Thank you to our wonderful Map our Marshes participants who came out to our second Map our Marshes workshop of 2016! It took place in Duncan, BC on June 11th and was held at the Island Savings Centre. This workshop was held in partnership with the Somenos Marsh Wildlife Society (SMWS) and we had Elizabeth Bailey join us from the Society to tour us around Somenos Marsh and teach us a bit about the Society. We had 18 participants attend the workshop and everyone was eager to learn more about wetlands, invasive species and wetland mapping.
Jason Jobin, BCWF Wetlands Education Program Coordinator, kicked off the day with a presentation on wetlands. He explained what a wetland is and the 3 ingredients: water, soil influenced by the presence of water, and hydrophytic (water loving) plants. He taught about the 5 main types of wetlands and how to recognize them, and explained that you will often come across sites that have more than one type present within one wetland area. Jason also discussed why wetlands are so important; they have multiple values including: flood and drought mitigation; water filtration; food, water and habitat sources; stop over areas for migrating birds; acting as carbon sinks; providing spawning and nesting grounds; nutrient cycling; and many more. This is why they need to be protected.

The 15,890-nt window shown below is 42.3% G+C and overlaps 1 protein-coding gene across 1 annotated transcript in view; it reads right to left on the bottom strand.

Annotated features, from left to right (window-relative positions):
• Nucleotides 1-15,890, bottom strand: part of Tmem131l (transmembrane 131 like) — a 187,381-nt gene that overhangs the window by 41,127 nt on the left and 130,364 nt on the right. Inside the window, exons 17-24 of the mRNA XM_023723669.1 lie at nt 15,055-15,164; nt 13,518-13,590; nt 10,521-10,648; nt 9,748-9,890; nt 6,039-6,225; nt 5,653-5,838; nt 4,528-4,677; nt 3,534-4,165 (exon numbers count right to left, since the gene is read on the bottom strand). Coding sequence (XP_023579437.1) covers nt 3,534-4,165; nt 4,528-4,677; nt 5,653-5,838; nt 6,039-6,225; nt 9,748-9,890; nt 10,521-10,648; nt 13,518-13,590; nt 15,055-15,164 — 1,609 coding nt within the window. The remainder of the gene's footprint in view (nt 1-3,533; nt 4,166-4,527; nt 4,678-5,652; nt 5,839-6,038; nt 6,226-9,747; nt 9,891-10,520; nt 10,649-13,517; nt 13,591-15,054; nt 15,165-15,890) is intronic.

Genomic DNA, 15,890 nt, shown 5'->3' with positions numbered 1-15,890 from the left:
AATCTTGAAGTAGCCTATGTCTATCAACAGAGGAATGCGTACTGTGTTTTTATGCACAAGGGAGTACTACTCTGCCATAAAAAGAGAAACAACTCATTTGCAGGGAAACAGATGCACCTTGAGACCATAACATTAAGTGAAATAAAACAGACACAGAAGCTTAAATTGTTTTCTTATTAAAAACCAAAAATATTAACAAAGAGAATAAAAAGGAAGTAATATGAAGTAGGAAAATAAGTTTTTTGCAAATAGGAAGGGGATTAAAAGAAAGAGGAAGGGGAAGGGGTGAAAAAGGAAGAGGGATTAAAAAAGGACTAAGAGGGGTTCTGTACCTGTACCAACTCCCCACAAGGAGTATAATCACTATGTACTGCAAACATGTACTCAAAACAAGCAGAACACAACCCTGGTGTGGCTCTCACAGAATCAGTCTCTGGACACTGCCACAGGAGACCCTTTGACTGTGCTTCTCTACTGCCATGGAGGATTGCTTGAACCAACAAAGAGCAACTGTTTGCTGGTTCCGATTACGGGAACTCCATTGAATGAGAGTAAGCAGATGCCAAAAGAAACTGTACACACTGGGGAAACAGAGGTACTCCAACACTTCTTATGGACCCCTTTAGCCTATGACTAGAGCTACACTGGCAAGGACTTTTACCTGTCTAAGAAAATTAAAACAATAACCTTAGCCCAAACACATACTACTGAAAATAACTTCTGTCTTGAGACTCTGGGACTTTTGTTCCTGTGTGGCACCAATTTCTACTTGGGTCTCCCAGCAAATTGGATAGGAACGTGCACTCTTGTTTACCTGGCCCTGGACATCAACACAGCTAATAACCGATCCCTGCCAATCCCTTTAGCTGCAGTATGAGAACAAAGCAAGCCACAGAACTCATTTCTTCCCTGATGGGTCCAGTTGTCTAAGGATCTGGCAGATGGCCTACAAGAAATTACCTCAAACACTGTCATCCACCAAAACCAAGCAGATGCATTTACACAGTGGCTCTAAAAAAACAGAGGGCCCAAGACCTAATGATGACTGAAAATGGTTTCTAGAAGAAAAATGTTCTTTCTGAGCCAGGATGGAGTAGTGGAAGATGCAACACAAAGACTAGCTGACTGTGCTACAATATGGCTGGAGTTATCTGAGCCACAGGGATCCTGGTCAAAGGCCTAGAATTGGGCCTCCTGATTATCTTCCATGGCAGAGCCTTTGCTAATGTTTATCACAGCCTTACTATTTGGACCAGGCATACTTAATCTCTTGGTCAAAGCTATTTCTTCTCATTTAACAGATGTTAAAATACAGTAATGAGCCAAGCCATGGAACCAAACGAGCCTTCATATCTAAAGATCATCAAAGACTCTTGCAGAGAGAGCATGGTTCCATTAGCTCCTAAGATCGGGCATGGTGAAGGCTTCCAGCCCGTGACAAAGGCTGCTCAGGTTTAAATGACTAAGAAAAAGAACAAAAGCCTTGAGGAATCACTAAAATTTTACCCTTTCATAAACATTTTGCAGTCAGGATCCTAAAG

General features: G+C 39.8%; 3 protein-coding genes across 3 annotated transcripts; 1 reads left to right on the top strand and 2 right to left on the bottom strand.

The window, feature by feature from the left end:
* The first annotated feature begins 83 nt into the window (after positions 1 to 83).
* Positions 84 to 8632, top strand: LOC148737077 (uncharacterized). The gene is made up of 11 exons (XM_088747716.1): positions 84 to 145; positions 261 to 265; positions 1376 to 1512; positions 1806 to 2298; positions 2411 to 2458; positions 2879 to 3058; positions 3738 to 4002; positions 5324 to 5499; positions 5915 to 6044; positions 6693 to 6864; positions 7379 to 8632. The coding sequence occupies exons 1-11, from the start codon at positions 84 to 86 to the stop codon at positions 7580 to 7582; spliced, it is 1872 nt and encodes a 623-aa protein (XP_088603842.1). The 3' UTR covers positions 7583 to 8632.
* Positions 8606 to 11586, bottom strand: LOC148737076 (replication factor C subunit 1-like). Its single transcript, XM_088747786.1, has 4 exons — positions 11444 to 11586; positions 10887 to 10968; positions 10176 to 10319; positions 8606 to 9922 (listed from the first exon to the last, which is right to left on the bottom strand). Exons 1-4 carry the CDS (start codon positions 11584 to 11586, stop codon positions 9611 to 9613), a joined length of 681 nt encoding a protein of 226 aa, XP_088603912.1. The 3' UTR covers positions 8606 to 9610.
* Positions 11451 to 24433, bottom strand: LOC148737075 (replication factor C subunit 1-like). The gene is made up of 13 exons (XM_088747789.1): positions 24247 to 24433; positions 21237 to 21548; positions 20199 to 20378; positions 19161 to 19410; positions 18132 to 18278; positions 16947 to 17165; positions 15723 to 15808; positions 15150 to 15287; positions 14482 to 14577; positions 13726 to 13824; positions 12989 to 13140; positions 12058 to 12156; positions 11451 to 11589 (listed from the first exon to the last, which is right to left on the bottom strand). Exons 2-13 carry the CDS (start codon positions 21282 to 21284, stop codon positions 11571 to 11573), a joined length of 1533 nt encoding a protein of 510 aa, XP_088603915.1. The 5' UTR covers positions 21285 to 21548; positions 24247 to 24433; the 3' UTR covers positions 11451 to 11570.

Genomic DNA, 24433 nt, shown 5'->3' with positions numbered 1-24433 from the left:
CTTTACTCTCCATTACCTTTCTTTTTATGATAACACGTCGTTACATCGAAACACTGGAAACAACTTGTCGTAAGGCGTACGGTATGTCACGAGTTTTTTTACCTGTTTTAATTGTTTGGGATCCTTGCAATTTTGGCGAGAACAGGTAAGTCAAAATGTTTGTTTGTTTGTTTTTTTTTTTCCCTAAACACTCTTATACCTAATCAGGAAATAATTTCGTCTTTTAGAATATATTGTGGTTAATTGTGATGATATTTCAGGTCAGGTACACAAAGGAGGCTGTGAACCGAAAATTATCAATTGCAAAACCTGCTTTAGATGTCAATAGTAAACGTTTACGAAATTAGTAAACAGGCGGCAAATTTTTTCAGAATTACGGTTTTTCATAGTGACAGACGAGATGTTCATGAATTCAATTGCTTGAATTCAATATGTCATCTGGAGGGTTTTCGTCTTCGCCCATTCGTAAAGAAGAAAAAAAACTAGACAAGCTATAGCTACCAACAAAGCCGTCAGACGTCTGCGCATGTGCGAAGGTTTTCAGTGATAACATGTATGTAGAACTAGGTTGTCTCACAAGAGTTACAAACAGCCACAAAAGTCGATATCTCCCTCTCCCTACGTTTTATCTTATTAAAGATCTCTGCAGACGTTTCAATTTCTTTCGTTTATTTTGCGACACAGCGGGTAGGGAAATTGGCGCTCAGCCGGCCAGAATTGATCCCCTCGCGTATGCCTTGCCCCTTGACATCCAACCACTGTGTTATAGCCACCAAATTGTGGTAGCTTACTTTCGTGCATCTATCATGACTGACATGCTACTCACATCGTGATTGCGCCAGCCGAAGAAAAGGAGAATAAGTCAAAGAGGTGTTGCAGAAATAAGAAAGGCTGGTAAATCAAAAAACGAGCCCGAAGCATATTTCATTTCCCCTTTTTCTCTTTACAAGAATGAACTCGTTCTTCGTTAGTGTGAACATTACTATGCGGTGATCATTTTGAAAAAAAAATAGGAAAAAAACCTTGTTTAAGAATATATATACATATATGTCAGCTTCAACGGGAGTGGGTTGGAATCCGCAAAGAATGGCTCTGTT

Jason then talked about the many ways wetlands can be degraded and destroyed; and explained how our Wetlands Education Program is helping to restore wetlands and protect existing wetlands. He discussed how previous BCWF WEP participants have used the skills and knowledge gained at our workshops to take action in their communities. Even people with no previous wetland knowledge can do great things, like build a wetland habitat in their backyard for frogs, invertebrates and birds to use. One past participant went on to build 13 wetlands and counting, while others have formed stewardship groups within their communities and started large initiatives to map and conserve their local wetlands. Jason was sure to mention that before an individual or group goes out to map a wetland, it is important to check if the site is on private property and permission is needed, and if it has already been mapped and surveyed so that work is not being repeated. Mapping takes time and we want to make sure that time is being used well!